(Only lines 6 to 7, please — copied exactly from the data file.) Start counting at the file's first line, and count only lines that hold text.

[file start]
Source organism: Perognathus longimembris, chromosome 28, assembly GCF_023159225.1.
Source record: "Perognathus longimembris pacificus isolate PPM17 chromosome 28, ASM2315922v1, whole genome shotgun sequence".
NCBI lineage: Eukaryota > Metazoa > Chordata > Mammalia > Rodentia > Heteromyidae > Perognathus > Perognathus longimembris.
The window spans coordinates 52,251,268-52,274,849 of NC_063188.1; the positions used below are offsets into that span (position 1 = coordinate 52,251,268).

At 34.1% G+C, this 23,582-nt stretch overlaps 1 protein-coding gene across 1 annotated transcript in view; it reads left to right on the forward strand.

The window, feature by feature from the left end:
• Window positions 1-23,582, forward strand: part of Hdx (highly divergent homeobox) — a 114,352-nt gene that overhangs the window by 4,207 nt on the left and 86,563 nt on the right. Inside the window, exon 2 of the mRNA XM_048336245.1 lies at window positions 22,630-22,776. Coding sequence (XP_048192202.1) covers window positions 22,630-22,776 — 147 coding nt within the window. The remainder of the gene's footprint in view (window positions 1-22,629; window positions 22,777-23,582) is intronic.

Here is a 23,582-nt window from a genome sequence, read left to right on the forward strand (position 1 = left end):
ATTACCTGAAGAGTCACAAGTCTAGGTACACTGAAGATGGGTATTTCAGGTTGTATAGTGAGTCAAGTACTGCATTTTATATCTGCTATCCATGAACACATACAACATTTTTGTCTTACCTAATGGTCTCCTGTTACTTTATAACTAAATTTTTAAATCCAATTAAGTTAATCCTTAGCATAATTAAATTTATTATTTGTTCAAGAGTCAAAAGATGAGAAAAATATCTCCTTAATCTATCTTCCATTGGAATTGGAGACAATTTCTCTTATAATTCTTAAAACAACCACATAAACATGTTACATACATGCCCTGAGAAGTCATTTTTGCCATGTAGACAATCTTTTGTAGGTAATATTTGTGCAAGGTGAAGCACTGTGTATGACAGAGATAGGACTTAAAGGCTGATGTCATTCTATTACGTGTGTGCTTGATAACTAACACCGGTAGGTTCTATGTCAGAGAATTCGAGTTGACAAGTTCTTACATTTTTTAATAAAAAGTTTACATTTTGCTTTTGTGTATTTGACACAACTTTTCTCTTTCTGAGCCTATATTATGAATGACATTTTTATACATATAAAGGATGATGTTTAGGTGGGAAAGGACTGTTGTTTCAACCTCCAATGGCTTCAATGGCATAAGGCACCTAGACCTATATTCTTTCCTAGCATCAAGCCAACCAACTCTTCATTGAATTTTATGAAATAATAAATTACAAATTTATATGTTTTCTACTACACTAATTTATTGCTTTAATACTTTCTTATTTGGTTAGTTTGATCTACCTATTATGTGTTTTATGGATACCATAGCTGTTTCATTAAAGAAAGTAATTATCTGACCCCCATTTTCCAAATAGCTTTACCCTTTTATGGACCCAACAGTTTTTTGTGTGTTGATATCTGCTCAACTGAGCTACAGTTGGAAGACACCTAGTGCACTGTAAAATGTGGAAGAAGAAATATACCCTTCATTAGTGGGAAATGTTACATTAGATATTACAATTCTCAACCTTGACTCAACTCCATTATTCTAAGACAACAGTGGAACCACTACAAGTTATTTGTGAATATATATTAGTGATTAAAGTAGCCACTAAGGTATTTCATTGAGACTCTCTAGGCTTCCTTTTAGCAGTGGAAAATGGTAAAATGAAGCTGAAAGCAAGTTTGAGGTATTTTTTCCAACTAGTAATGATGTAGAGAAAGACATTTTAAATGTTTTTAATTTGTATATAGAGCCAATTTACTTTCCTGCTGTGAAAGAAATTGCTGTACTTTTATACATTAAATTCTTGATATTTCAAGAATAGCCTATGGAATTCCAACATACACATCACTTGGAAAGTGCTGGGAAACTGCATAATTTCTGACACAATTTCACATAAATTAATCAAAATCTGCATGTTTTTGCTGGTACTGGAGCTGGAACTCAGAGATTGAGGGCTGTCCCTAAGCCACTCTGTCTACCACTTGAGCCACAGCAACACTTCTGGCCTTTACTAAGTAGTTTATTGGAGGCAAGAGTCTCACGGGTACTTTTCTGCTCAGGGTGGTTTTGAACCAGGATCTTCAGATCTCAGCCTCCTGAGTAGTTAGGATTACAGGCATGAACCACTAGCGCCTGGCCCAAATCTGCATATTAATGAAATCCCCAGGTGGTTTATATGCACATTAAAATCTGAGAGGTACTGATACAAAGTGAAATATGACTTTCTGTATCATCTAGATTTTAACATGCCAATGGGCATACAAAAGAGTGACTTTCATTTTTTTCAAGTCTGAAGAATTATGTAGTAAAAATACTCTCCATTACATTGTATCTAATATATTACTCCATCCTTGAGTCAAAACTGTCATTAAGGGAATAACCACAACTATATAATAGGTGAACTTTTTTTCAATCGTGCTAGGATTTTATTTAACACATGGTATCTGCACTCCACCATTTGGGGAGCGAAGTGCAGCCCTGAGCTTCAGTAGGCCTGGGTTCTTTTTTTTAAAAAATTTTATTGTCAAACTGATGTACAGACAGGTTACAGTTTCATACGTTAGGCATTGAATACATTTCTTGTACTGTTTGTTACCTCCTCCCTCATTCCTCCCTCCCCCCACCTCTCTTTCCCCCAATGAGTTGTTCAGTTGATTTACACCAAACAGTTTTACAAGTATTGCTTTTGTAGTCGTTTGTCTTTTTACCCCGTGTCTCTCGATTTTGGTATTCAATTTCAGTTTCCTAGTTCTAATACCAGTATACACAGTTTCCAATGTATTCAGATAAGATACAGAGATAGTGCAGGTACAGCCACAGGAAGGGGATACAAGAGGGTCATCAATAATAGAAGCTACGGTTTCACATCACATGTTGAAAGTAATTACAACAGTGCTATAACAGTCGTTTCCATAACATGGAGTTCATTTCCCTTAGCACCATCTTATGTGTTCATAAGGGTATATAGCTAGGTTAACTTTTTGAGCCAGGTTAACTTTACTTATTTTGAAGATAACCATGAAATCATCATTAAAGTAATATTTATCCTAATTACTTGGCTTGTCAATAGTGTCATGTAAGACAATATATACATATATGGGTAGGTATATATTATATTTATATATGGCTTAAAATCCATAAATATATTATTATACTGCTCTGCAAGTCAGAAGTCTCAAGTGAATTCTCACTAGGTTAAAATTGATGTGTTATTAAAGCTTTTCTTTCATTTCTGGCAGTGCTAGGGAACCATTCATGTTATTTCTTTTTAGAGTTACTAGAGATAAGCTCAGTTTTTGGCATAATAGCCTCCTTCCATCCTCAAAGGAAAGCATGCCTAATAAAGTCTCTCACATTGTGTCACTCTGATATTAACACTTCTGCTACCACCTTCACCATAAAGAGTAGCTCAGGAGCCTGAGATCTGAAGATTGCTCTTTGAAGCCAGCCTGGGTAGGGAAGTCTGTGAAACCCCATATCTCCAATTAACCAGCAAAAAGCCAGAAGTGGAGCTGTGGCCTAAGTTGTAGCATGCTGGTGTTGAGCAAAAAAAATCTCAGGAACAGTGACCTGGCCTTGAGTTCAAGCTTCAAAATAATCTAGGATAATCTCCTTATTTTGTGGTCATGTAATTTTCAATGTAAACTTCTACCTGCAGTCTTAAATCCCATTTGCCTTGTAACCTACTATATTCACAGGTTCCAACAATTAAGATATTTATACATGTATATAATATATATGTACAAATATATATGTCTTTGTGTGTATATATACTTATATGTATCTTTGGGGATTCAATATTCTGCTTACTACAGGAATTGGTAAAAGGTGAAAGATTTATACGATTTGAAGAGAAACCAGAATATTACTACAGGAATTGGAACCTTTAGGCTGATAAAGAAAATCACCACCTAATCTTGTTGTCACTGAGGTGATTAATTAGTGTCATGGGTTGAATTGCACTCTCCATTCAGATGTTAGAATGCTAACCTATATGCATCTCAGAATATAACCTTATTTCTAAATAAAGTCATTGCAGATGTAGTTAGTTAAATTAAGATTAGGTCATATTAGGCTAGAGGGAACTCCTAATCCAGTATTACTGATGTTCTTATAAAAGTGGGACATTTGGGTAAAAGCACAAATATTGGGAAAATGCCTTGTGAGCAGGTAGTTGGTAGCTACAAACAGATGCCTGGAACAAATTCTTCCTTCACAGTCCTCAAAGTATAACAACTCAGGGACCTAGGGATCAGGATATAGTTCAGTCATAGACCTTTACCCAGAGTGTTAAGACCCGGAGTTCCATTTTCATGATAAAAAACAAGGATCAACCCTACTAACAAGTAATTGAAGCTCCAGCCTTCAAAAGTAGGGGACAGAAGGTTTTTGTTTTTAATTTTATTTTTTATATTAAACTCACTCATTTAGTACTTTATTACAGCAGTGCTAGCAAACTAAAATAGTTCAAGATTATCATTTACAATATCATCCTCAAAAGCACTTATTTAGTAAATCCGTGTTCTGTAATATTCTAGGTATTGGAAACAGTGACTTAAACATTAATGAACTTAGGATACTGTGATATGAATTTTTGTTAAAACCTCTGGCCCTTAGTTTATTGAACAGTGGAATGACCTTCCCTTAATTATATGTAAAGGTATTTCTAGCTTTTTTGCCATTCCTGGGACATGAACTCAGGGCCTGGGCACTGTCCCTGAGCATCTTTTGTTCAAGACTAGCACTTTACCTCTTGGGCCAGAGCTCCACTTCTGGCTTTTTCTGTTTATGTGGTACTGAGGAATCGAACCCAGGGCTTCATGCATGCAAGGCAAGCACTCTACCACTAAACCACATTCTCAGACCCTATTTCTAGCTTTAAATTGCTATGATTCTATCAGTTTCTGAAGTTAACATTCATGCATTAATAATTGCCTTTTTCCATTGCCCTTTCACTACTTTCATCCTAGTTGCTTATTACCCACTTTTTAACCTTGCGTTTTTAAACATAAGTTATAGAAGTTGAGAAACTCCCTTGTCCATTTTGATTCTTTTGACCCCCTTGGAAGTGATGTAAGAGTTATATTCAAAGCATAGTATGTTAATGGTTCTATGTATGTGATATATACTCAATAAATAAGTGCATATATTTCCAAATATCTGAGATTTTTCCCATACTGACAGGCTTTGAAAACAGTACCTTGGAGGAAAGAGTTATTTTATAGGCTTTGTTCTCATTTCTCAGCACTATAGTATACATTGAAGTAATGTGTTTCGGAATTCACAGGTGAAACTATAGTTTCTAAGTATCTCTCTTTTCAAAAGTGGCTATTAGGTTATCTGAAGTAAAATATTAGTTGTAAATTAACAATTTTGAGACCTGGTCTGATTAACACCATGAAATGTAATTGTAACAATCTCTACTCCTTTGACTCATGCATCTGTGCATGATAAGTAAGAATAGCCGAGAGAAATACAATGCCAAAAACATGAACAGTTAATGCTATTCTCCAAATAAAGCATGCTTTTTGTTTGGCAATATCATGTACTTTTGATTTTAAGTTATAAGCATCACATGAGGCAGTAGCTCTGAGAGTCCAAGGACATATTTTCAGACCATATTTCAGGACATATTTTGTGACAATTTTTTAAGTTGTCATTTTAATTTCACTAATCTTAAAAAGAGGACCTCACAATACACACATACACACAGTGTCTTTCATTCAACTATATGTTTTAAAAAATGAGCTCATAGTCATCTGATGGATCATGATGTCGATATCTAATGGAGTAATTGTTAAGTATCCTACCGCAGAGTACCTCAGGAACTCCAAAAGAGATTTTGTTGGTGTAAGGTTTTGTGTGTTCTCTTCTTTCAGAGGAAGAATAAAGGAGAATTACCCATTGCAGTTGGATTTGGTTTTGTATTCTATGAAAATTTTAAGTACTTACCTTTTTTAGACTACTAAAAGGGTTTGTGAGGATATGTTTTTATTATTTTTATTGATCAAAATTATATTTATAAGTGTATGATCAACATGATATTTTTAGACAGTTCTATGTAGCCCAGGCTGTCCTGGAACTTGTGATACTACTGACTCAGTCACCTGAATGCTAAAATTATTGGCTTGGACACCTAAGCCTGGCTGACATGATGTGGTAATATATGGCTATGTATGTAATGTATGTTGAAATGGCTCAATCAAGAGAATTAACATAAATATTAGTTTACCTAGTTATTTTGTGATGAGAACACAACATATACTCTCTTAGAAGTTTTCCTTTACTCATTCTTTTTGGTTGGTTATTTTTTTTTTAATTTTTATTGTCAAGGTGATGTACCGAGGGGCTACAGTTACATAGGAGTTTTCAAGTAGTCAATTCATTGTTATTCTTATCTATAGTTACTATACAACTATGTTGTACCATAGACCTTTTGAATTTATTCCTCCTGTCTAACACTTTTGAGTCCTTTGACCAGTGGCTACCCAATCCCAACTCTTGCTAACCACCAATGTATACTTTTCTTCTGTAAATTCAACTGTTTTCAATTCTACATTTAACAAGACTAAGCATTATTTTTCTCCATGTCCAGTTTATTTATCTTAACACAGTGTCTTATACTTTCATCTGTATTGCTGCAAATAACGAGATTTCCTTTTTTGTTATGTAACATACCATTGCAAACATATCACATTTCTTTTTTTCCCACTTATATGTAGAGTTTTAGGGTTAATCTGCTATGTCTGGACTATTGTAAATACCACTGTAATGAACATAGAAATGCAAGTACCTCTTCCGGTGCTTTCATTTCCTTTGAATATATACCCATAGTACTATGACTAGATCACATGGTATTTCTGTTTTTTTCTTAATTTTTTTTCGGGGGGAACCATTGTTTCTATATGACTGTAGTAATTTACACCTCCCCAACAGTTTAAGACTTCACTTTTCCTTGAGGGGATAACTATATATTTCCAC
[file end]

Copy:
The window, feature by feature from the left end:
• Window positions 1-23,582, forward strand: part of Hdx (highly divergent homeobox) — a 114,352-nt gene that overhangs the window by 4,207 nt on the left and 86,563 nt on the right. Inside the window, exon 2 of the mRNA XM_048336245.1 lies at window positions 22,630-22,776. Coding sequence (XP_048192202.1) covers window positions 22,630-22,776 — 147 coding nt within the window. The remainder of the gene's footprint in view (window positions 1-22,629; window positions 22,777-23,582) is intronic.